'Remain vigilant': Ontario's top doctor says province could see rise of COVID-19 subvariant 'Kraken'
Ontario’s top doctor is urging residents to “remain vigilant” as some regions see a rise of the “Kraken” subvariant of COVID-19.
In a statement issued Thursday morning, Dr. Kieran Moore said the highly transmissible XBB.1.5 variant is “not associated with a change in severity of illness.”
“But due to its increased transmissibility, more individuals may get infected as it becomes the main variant in Ontario,” he said.
This is the first time the chief medical officer of health has addressed the new subvariant, which the World Health Organization says is a sub lineage of Omicron.
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“We must remain vigilant as many jurisdictions across the province continue to see a rise in the number of cases of the more transmissible XBB.1.5 variant of COVID-19,” Moore said in the statement.
“I continue to strongly recommend that everyone stays up to date with their vaccinations as it remains our best defence against COVID-19 and its variants, especially for those at increased risk of severe infection and for anyone who has not received a booster or been infected in the past six months.”
Dr. Fahad Razak, an internist at St. Michaels Hospital and former head of the province’s science table, has said its likely XXB.1.5 will become the dominant strain of COVID-19 in Ontario.
"If we follow the U.S. trajectory, that means that this will become the dominant version of the virus circulating probably within just a few weeks in Ontario and across the country," he said last week.
“There is a need, I think, now to recognize that we're probably going to see a surge of infections in the coming weeks and talk about what we can do to reduce infection as much as possible."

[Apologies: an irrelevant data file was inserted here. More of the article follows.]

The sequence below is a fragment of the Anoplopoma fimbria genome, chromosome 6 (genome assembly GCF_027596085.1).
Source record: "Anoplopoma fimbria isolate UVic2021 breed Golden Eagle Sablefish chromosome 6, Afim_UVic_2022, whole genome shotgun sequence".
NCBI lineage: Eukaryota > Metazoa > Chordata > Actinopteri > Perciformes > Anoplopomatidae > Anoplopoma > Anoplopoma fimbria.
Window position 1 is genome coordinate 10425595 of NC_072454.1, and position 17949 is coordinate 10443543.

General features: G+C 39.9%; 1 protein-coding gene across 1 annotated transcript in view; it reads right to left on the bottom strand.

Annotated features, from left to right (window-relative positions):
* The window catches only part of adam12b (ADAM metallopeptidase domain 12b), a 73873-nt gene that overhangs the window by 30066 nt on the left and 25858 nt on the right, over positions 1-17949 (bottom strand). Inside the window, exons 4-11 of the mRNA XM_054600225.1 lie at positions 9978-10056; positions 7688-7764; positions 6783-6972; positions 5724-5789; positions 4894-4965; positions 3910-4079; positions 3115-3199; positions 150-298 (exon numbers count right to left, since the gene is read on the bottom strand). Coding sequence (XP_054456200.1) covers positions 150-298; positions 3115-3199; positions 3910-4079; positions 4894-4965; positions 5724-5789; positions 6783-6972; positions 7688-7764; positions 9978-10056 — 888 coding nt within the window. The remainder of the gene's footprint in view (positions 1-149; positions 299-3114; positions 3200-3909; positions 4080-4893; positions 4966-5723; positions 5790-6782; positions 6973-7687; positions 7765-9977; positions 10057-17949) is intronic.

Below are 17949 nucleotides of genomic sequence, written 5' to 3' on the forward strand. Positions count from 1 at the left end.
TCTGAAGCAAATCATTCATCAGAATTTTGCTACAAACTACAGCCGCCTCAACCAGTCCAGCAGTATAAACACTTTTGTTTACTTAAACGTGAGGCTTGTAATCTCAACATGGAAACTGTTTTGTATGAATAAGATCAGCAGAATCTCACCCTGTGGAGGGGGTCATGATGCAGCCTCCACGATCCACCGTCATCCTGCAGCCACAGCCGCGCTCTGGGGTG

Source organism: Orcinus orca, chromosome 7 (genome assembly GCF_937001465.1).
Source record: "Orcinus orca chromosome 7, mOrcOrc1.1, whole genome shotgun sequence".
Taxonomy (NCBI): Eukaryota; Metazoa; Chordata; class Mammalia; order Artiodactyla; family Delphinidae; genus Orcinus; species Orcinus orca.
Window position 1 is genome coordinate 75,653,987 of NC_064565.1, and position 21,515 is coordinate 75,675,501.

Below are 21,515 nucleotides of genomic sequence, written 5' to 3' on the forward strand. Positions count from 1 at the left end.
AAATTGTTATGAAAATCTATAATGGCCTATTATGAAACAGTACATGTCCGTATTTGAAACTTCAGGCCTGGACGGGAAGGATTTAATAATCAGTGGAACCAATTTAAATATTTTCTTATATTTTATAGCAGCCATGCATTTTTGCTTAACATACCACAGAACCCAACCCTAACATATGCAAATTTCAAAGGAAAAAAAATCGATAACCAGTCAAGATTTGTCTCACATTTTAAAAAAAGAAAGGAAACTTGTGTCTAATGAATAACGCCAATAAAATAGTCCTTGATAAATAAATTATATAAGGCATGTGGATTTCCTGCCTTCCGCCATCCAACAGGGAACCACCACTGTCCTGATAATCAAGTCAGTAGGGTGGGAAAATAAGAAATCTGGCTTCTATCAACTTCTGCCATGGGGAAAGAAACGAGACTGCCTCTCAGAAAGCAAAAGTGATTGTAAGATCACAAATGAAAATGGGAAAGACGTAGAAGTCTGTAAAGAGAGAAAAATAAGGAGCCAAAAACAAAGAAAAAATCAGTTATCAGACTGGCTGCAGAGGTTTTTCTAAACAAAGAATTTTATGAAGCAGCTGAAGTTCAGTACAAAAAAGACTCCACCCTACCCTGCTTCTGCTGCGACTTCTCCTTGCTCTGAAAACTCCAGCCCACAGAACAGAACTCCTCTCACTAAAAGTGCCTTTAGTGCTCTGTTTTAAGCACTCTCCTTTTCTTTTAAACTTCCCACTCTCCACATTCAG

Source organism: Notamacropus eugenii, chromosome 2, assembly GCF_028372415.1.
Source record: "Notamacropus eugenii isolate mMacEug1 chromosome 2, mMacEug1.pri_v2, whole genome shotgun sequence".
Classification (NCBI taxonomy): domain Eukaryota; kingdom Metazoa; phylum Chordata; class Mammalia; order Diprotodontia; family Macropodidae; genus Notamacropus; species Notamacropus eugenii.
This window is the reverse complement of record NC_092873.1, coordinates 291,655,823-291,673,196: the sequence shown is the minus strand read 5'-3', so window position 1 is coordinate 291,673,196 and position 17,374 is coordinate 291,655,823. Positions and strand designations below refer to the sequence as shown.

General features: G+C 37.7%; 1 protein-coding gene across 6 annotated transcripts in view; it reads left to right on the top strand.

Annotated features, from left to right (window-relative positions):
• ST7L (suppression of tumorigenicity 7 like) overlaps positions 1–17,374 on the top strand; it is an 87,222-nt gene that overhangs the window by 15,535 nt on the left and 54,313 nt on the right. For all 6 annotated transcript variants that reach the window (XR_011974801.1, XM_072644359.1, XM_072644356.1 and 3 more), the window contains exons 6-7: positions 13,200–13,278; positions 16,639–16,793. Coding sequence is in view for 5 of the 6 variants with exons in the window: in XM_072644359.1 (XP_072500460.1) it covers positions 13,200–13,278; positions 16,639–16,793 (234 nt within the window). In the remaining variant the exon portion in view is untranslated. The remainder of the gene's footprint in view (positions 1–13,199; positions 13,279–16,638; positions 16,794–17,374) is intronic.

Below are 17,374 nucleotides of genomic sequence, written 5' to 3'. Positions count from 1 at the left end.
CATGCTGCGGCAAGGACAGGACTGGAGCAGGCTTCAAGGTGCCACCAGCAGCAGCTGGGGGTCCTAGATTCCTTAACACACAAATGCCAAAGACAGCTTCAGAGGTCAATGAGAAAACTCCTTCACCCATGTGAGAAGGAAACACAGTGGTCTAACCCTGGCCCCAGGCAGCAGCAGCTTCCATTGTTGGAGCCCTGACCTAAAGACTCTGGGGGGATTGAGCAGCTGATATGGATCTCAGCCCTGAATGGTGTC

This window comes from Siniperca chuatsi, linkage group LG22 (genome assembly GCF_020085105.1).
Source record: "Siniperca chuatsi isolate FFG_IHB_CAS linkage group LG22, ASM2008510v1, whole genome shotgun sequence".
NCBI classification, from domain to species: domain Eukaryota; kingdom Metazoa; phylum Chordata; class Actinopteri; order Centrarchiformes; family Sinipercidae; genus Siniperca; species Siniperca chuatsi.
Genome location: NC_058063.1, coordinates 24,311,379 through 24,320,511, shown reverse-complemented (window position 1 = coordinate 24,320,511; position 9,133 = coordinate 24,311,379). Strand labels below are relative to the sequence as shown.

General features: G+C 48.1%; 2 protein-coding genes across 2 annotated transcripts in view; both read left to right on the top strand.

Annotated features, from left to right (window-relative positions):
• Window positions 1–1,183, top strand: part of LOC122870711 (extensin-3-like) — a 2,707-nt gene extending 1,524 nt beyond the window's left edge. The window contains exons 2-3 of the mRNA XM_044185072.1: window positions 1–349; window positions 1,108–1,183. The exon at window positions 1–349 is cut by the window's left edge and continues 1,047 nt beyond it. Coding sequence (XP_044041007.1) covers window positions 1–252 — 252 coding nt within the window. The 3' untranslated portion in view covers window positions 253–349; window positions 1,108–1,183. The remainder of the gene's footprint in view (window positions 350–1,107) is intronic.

The last COVID-19 genomic surveillance report from Public Health Ontario noted the XBB.1.5 subvariant was expected to account for 22.2 per cent of COVID-19 cases by Jan. 25.
At the same time, Moore indicated overall respiratory virus trends—which includes influenza and Respiratory Syncytial Virus—are continuing to decline after a peak in November.
“The impact on our communities, hospitals and intensive care units is improving,” he said.
More advised Ontarians to stay home when they feel sick, to wash their hands often, and to wear masks in crowded indoor public spaces.
“We have the tools we need to reduce the spread of respiratory illness in our communities, and I am grateful to Ontarians for continuing to utilize them,” Moore added. “These important choices help preserve our hospital capacity to ensure care is always available for those who need it.”
At the same time, when asked if he strongly recommended vaccines and less strongly recommended masking, Moore said that was a “fair assumption.”
Individuals with underlying conditions in particular, however, should continue to mask while inside indoor public spaces such as malls or on transit, Moore said.
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